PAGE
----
And back to Excession, I found the implication of the title "Alien Befriender" really amusing because the Affront didn't have any need for a weak concept like "diplomat" so they just went with that after they were spaceborne.

    override367wandering
  • WinkyWinky Registered User regular
    I just finished Inversions, I loved it. The premise and framing was extremely clever, and there is something that is very "pure" about it. I think the fact that all the scifi was merely implied keeps from distracting from the more fundamental ethical/sociological/ideological narrative going on. I almost felt like I was reading GRRM at some points.
    The one thing I wasn't able to figure out: was Perrund actually trained by/getting her assassination orders from the Doctor? Is the story she tells to the kid also actually about the Culture? The way she talks to DeWar at the end is a little strange if she already knew about the Culture, unless either she's trying to hide that she knows or she doesn't know that DeWar is also Culture?

    Apogeeoverride367
  • Dizzy DDizzy D NetherlandsRegistered User regular
    Winky wrote: »
    I just finished Inversions, I loved it. The premise and framing was extremely clever, and there is something that is very "pure" about it. I think the fact that all the scifi was merely implied keeps from distracting from the more fundamental ethical/sociological/ideological narrative going on. I almost felt like I was reading GRRM at some points.
    The one thing I wasn't able to figure out: was Perrund actually trained by/getting her assassination orders from the Doctor? Is the story she tells to the kid also actually about the Culture? The way she talks to DeWar at the end is a little strange if she already knew about the Culture, unless either she's trying to hide that she knows or she doesn't know that DeWar is also Culture?

    It's been a long time, but as far as I can remember/got the story:
    Perrund didn't get any training or orders from the Doctor. I don't think Perrund had any contact with the Culture or knowledge of it.

    Steam/Origin: davydizzy
    honovereSeal
  • SealSeal Registered User regular
    Finished Inversions
    it kind of read like a Bonsai tree trying to describe itself being bent, twisted and pruned but just not having the context to realize those things are even possible. Vosill must have a mind like steel to put herself through that, that or she's glanding the good stuff.

    Winky
  • BrodyBrody The Watch The First ShoreRegistered User regular
    Monwyn wrote: »
    My favourites are the Do You Still Love Me? and the Of Course I Still Love You

    I'm partial towards I Blame My Mother and I Blame Your Mother as my favorite pairing, but yours is a close second.
    mrondeau wrote: »
    I got the strong impression from the Culture books I've read that the protagonists are usually quite human in appearance and behaviour, basically indistinguishable.

    So I am a little disappointed, but it's a standard Star Trek kind of trope, so I'll live. It's just a little sillier than I'd thought.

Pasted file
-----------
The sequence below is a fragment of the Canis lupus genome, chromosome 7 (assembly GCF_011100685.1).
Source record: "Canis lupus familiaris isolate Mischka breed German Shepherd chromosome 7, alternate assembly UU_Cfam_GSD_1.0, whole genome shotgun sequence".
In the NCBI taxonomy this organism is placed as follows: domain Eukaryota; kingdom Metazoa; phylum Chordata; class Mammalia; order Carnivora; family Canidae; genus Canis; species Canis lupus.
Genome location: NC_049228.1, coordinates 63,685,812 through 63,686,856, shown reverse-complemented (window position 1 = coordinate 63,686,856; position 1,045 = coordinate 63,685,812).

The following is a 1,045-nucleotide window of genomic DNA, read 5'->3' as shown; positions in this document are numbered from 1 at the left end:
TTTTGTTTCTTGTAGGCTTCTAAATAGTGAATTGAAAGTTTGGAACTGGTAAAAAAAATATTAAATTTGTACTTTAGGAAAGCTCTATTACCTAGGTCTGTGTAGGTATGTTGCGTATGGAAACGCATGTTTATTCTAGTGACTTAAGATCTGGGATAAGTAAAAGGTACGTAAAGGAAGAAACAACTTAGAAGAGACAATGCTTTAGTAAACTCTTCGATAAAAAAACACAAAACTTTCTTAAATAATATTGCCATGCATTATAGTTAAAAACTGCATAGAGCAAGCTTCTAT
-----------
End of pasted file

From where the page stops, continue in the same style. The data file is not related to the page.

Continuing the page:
Yea, I get how you get there but I think your anthropic principle-ing your self. I just checked and the The Gzilt from Hydrogen Sonata are definitely not mammalian. It would be super easy to overlook this as it's mentioned like once. Which is a definite choice by Banks. The message I take from that is that people are people, regardless of the physical form they're in.

    I think "people are people" is very anthropocentric! Lizard people from another world acting in essentially the same way as ape people from our world is a grand thesis and, ultimately, still the kind of Star Trek approach to alien civilizations (which is fine, but I was picturing a far future of far-flung human offshoots explaining a lot of these groups and their inter-legibility)

    It's more that they only regularly interact and "help" societies they can understand. The vast majority of societies that they can't understand are only of interest to scientists trying to vaguely figure out how those societies work.
    Matter has a few of those interactions, as well as Surface Detail.

    Also, Idorians are, ironically, very high on the "understandable" scale, without being humanoid. That's probably why a few stars ended up nova'ed.

    Well, Contact and Special Circumstances also surreptitiously engage in absurd levels of social engineering to bend a society towards their own values

    Cultural Marxism, if you will

    I just started a re-read, and the pirate crew in Consider Phlebas is referred to as "all humans, or close to".

    "I will write your name in the ruin of them. I will paint you across history in the color of their blood."

    The Monster Baru Cormorant - Seth Dickinson
  • CaedwyrCaedwyr Registered User regular
    I seem to recall that "humans" in the Culture books would be "humanoid" in other sci-fi. So, Vulcans, Romulans, Klingons, Cardassians, Bajorans, and all the other forehead aliens in Star Trek would all count as "humans" in the Culture books.

    Styrofoam SammichDizzy DPolaritiemrondeauEchoWinkyhonovereSolarSealMonwynQuid
  • Styrofoam SammichStyrofoam Sammich WANT. 5386-8443-8937Registered User regular
    edited July 25
    General rule of thumb seems to be "can they breed with other "humans"" with minimal medical intervention beyond the already common place gene fixing and modification.

    Styrofoam Sammich on
    Caedwyroverride367Quid
  • redxredx I(x)=2(x)+1 whole numbersRegistered User regular
    General rule of thumb seems to be "can they breed with other "humans"" with minimal medical intervention beyond the already common place gene fixing and modification.